Frequently asked questions relating to New Street Mortgages transfer of equity
- I am hoping to refinance my maisonette in Dunnington
moving from Skipton to New Street Mortgages. The flat is jointly owned but propose for it to be in my sole name when I remortgage. My husband has agreed to this and is happy to sign a form but neither of us want to incur lawyer charges.
- Been reviewing consumer forums that solicitors are more expensive than conveyancers for transfer of equity conveyancing. Am I better of using a conveyancer or a solicitor where I need to be transferring equity and at the same time switching mortgage with New Street Mortgages
- Our financial adviser has suggested using their conveyancer for the Transfer of Equity plus remortgage with New Street Mortgages - Is it not simpler advisable to just use them?
- As things stand I have a joint New Street Mortgages mortgage with my cousin and am looking into the feasibility of him taking on the outstanding mortgage and subtracting myself from it, so as to enable me to buy a property with my fiance. The outstanding mortgage is in the region 175k, and the property value is about 500k. Is this a transfer of equity? Is land tax payable?
- At what point do I pay stamp duty due for the transfer of equity in my home in my name alone which is taking place at the same time as a switching mortgage with New Street Mortgages?
- My father passed away seven months ago leaving a unencumbered semi to me and my step brother in equal shared. Having continues to reside at the premises, there was a condition in her will specifying that the housecould not be sold for 24 months following her passing so he could remain there for a specified time frame. He now wishes to remain in the house beyond the prescribed period. We have discussed a transfer of equity. Am I right in saying we'd get a valuation then he'd get a mortgage in the traditional way to purchase my share?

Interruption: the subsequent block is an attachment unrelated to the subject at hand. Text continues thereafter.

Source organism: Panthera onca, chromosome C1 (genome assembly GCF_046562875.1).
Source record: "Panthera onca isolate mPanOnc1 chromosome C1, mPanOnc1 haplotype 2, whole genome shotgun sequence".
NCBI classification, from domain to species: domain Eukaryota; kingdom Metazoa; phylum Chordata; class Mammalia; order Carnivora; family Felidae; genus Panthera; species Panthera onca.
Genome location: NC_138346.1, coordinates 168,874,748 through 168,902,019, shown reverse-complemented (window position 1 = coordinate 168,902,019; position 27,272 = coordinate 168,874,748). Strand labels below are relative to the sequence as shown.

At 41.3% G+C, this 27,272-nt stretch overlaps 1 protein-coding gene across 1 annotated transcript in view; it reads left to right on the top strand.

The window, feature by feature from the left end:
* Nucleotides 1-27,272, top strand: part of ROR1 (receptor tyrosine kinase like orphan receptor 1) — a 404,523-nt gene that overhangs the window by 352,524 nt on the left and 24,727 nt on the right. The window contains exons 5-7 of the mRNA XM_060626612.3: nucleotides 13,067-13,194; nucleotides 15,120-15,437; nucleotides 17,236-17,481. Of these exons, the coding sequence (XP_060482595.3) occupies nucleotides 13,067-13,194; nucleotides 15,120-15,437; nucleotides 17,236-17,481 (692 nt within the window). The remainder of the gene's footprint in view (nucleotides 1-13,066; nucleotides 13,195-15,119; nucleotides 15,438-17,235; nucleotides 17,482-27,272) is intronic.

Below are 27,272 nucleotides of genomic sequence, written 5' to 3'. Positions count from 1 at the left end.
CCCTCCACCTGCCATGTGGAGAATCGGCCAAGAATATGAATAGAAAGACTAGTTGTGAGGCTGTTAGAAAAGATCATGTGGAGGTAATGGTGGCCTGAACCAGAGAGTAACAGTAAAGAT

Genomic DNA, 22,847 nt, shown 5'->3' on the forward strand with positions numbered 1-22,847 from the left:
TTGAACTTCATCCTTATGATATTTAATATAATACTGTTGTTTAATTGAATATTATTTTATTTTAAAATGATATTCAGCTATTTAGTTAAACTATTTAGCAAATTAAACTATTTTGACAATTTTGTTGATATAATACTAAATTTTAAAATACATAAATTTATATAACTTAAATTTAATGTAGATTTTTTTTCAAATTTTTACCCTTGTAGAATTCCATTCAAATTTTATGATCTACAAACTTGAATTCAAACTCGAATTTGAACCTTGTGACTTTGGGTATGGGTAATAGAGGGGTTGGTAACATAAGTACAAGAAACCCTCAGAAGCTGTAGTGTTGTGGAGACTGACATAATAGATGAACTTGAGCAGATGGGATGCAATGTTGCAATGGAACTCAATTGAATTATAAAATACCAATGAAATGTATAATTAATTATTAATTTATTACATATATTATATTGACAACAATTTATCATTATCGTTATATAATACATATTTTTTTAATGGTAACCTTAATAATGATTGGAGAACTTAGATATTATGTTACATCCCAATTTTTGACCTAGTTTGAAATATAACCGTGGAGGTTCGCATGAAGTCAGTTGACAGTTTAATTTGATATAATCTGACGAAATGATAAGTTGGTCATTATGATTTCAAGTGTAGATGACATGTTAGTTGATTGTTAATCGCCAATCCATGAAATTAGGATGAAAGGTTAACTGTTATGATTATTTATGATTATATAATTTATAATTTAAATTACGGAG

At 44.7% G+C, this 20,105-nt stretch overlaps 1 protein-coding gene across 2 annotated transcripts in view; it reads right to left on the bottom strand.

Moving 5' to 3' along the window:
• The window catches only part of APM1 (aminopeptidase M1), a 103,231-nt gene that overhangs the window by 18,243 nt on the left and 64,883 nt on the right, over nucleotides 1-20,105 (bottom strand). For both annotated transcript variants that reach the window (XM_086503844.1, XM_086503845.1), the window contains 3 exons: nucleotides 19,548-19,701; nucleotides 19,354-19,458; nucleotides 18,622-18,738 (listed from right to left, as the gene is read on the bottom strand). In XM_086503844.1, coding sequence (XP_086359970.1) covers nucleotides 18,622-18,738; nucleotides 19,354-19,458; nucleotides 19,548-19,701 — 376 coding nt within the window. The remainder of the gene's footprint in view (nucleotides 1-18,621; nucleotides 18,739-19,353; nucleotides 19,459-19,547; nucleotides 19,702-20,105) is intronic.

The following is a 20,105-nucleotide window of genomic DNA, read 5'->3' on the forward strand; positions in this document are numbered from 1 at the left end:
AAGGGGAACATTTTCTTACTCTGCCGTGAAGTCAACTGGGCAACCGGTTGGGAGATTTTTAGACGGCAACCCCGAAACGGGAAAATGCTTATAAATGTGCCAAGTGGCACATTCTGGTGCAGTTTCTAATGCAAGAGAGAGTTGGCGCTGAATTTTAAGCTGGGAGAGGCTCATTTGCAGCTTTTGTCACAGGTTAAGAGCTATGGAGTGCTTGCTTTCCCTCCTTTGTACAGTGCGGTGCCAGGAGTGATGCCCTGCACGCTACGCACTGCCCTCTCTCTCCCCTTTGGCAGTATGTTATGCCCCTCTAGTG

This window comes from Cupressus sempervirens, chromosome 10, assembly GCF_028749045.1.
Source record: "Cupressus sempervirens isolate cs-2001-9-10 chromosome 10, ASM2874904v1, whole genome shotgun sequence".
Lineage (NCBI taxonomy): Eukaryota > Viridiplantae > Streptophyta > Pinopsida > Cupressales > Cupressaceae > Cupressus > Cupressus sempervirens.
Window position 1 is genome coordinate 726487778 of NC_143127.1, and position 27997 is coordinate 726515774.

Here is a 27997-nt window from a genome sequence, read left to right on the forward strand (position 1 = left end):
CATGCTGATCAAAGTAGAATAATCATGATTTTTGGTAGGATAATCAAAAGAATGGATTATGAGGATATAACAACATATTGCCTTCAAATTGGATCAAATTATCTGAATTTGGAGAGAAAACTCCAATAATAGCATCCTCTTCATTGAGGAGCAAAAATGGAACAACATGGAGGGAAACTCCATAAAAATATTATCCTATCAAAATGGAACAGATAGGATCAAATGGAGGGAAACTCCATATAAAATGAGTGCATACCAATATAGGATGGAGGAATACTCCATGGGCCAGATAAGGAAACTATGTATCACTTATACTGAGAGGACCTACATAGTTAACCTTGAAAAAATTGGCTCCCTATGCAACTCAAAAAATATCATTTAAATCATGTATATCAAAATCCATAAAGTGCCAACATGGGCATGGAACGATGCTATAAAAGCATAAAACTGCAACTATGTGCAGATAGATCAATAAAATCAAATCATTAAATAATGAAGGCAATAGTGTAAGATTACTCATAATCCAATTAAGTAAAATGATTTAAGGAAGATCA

- Three years ago I bought a property without my fiance’s name on the ownership paperwork. My lawyer claimed it is due to the fact that she is not in the mortgage with New Street Mortgages. Is it possible for me to add her name on the documents at HM Land Registry?
Examples of information requested in a conveyancing solicitor questionnaire relating to New Street Mortgages Transfer of Equity
Can you provide the details of anyone who jointly owns the premises with you?
Where you are adding a person on to the title deeds how would you like to hold the property? Please provide your instructions by completing and returning a“Joint Ownership Declaration” Questionnaire.
If are intent on holding the property as beneficial Tenants in Common in unequal shares, what is the split to be. For e.g. 50-50, or 60-40?
Please clarify where you are making any payment for the Transfer of Equity and to whom and disclose any such sums?
Please give the details of anyone to be added to the property title?
Please give the name(s) and addresse(s) of anyone to be extracted from the title deeds?
Information to consider in in addition to the above New Street Mortgages transfer of equity information :
Tax and Legal
There may be various tax and legal implications when transferring equity for your property. You should always seek the advice of a solicitor on the New Street Mortgages conveyancing panel and accountant before transferring equity.
Transfer of Equity Conveyancing for Leasehold properties